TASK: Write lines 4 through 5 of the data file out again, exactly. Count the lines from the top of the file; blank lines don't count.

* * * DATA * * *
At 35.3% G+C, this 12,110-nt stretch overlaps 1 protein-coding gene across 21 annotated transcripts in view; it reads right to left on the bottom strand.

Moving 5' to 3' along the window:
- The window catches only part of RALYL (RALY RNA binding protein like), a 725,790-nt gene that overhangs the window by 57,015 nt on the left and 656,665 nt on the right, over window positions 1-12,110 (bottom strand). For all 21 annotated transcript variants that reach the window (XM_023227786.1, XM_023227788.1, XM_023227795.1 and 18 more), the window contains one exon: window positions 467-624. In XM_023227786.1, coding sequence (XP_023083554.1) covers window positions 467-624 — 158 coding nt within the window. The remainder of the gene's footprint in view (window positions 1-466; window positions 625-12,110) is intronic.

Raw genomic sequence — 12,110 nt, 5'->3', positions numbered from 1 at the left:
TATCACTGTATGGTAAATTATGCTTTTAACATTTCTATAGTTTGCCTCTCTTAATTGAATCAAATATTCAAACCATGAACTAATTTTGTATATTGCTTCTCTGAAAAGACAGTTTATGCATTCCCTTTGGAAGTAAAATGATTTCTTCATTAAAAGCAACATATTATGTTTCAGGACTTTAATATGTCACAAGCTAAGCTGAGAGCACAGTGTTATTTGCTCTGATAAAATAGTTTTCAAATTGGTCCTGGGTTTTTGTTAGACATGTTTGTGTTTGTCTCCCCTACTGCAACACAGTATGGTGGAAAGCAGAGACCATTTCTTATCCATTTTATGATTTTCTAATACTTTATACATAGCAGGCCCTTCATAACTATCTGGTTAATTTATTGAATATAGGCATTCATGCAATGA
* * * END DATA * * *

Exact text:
Raw genomic sequence — 12,110 nt, 5'->3', positions numbered from 1 at the left:
TATCACTGTATGGTAAATTATGCTTTTAACATTTCTATAGTTTGCCTCTCTTAATTGAATCAAATATTCAAACCATGAACTAATTTTGTATATTGCTTCTCTGAAAAGACAGTTTATGCATTCCCTTTGGAAGTAAAATGATTTCTTCATTAAAAGCAACATATTATGTTTCAGGACTTTAATATGTCACAAGCTAAGCTGAGAGCACAGTGTTATTTGCTCTGATAAAATAGTTTTCAAATTGGTCCTGGGTTTTTGTTAGACATGTTTGTGTTTGTCTCCCCTACTGCAACACAGTATGGTGGAAAGCAGAGACCATTTCTTATCCATTTTATGATTTTCTAATACTTTATACATAGCAGGCCCTTCATAACTATCTGGTTAATTTATTGAATATAGGCATTCATGCAATGA